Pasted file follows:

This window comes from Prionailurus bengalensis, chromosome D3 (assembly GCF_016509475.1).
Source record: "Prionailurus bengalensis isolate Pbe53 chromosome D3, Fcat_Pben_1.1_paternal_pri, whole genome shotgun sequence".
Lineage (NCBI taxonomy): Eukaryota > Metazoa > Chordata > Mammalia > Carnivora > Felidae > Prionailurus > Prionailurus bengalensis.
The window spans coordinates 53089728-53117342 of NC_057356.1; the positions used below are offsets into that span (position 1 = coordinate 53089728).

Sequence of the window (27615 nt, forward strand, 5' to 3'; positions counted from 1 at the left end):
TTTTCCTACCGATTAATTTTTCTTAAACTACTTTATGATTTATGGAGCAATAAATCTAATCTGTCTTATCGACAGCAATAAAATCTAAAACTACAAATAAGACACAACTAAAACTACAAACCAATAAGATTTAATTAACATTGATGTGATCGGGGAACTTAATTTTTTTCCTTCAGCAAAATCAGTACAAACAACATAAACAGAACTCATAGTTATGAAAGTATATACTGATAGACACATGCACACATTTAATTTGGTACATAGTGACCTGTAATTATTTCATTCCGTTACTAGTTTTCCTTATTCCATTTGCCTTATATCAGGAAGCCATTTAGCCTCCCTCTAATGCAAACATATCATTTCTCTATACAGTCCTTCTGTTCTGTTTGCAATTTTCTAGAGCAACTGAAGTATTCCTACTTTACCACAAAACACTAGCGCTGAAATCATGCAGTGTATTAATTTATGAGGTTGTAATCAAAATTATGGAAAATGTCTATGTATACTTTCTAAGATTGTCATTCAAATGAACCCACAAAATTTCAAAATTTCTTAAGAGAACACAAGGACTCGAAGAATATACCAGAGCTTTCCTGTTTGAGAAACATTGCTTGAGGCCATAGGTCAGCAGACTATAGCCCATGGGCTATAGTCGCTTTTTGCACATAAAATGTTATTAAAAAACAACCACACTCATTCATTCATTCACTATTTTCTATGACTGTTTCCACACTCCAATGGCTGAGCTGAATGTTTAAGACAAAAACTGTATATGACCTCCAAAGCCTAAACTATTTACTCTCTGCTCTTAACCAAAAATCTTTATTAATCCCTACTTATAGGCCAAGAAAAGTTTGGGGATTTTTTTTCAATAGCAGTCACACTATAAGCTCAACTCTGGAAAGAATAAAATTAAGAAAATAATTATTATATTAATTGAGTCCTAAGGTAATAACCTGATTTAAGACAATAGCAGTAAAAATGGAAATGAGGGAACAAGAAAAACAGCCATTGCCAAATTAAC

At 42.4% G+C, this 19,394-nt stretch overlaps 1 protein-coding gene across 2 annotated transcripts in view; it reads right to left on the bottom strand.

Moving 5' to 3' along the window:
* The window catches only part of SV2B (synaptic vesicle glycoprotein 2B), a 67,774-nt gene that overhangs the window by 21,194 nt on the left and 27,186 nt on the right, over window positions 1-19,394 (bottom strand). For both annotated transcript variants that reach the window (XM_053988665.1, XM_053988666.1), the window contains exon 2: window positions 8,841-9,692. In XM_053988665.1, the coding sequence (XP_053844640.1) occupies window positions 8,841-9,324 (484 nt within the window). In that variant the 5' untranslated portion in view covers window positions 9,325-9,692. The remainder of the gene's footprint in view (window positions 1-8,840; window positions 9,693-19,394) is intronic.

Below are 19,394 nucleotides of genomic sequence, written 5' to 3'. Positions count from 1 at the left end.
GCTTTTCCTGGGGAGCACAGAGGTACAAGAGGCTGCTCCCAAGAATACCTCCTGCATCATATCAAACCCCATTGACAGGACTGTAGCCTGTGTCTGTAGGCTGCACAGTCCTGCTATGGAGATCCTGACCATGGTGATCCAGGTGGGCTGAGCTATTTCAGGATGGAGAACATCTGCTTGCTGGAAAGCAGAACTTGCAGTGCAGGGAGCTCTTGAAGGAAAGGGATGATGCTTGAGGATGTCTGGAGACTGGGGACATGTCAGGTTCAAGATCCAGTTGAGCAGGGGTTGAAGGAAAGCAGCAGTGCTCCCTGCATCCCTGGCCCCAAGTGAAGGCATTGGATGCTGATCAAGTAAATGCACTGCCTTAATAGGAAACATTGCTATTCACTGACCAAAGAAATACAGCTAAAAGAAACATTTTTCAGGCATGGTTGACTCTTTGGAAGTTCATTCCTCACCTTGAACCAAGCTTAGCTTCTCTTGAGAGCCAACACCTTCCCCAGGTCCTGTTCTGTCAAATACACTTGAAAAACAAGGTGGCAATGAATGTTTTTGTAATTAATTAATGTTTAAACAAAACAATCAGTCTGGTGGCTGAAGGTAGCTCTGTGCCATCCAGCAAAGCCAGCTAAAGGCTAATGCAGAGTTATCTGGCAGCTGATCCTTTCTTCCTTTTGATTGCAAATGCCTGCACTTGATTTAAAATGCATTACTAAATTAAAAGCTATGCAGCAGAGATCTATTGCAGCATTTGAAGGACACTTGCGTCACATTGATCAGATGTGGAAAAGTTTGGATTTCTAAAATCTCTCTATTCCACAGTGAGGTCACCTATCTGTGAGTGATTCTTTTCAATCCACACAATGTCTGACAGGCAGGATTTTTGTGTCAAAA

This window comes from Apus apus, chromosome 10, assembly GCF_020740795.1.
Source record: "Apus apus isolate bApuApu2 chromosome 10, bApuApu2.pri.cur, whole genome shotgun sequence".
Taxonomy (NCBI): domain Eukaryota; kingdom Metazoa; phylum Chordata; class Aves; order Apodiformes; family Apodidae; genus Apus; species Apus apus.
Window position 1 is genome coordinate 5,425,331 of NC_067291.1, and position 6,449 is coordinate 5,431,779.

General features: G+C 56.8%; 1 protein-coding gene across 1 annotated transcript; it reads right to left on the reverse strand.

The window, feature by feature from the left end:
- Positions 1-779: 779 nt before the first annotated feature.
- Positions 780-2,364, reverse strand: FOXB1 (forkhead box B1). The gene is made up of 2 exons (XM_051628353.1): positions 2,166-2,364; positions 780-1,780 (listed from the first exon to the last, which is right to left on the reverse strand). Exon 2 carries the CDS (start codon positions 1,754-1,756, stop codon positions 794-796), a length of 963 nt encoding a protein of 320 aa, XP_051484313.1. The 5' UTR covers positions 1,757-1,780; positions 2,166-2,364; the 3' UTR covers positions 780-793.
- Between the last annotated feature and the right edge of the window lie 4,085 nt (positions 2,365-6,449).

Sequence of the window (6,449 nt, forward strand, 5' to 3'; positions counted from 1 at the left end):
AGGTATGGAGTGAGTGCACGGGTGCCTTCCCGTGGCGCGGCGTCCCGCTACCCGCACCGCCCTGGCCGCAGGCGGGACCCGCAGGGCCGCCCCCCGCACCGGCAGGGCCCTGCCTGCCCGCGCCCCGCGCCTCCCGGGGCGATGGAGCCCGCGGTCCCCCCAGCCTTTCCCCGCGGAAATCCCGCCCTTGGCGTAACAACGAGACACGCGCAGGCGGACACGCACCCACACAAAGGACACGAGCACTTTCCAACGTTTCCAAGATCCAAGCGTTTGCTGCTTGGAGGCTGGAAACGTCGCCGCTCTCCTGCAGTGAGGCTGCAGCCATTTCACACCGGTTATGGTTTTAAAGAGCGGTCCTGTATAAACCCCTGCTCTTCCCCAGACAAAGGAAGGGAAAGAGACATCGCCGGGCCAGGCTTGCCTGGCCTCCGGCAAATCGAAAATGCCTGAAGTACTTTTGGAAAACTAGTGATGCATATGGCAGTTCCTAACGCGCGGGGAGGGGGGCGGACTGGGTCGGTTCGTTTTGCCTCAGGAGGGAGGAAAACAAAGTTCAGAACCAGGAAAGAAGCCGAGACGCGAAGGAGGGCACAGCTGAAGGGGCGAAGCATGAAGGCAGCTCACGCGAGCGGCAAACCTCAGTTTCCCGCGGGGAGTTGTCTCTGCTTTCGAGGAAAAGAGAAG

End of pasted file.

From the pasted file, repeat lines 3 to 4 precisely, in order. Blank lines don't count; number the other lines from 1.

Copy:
Lineage (NCBI taxonomy): Eukaryota > Metazoa > Chordata > Mammalia > Carnivora > Felidae > Prionailurus > Prionailurus bengalensis.
The window spans coordinates 53089728-53117342 of NC_057356.1; the positions used below are offsets into that span (position 1 = coordinate 53089728).